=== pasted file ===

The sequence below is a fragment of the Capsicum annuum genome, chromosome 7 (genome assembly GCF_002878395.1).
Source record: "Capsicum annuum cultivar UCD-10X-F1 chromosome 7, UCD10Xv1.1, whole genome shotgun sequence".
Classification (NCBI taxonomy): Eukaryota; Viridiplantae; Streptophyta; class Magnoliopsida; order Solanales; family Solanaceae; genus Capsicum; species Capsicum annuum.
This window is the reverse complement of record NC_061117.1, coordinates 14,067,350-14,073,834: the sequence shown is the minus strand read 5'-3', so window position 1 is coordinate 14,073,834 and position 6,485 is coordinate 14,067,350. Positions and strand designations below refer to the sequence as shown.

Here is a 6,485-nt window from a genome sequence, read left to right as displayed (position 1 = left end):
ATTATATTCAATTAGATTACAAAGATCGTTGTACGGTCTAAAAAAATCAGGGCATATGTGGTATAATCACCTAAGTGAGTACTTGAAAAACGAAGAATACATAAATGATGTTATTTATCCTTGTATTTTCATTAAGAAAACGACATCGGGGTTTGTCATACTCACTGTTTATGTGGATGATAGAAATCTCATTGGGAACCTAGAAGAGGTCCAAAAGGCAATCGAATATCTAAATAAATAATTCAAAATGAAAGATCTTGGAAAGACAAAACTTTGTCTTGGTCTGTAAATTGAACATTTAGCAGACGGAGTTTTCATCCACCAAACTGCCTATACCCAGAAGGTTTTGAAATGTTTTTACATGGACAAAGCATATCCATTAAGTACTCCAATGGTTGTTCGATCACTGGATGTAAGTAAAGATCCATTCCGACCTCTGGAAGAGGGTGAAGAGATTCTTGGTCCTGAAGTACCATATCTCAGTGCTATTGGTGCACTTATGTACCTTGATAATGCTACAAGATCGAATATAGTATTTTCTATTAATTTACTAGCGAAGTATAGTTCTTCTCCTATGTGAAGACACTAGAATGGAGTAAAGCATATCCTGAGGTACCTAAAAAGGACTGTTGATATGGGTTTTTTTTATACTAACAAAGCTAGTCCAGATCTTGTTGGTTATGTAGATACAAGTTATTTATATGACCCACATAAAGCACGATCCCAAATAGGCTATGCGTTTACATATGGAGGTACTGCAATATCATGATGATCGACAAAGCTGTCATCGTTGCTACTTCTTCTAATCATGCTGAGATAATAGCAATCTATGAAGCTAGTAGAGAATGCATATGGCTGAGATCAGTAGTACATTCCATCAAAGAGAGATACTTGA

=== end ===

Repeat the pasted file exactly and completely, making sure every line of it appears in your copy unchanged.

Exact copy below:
The sequence below is a fragment of the Capsicum annuum genome, chromosome 7 (genome assembly GCF_002878395.1).
Source record: "Capsicum annuum cultivar UCD-10X-F1 chromosome 7, UCD10Xv1.1, whole genome shotgun sequence".
Classification (NCBI taxonomy): Eukaryota; Viridiplantae; Streptophyta; class Magnoliopsida; order Solanales; family Solanaceae; genus Capsicum; species Capsicum annuum.
This window is the reverse complement of record NC_061117.1, coordinates 14,067,350-14,073,834: the sequence shown is the minus strand read 5'-3', so window position 1 is coordinate 14,073,834 and position 6,485 is coordinate 14,067,350. Positions and strand designations below refer to the sequence as shown.

Here is a 6,485-nt window from a genome sequence, read left to right as displayed (position 1 = left end):
ATTATATTCAATTAGATTACAAAGATCGTTGTACGGTCTAAAAAAATCAGGGCATATGTGGTATAATCACCTAAGTGAGTACTTGAAAAACGAAGAATACATAAATGATGTTATTTATCCTTGTATTTTCATTAAGAAAACGACATCGGGGTTTGTCATACTCACTGTTTATGTGGATGATAGAAATCTCATTGGGAACCTAGAAGAGGTCCAAAAGGCAATCGAATATCTAAATAAATAATTCAAAATGAAAGATCTTGGAAAGACAAAACTTTGTCTTGGTCTGTAAATTGAACATTTAGCAGACGGAGTTTTCATCCACCAAACTGCCTATACCCAGAAGGTTTTGAAATGTTTTTACATGGACAAAGCATATCCATTAAGTACTCCAATGGTTGTTCGATCACTGGATGTAAGTAAAGATCCATTCCGACCTCTGGAAGAGGGTGAAGAGATTCTTGGTCCTGAAGTACCATATCTCAGTGCTATTGGTGCACTTATGTACCTTGATAATGCTACAAGATCGAATATAGTATTTTCTATTAATTTACTAGCGAAGTATAGTTCTTCTCCTATGTGAAGACACTAGAATGGAGTAAAGCATATCCTGAGGTACCTAAAAAGGACTGTTGATATGGGTTTTTTTTATACTAACAAAGCTAGTCCAGATCTTGTTGGTTATGTAGATACAAGTTATTTATATGACCCACATAAAGCACGATCCCAAATAGGCTATGCGTTTACATATGGAGGTACTGCAATATCATGATGATCGACAAAGCTGTCATCGTTGCTACTTCTTCTAATCATGCTGAGATAATAGCAATCTATGAAGCTAGTAGAGAATGCATATGGCTGAGATCAGTAGTACATTCCATCAAAGAGAGATACTTGA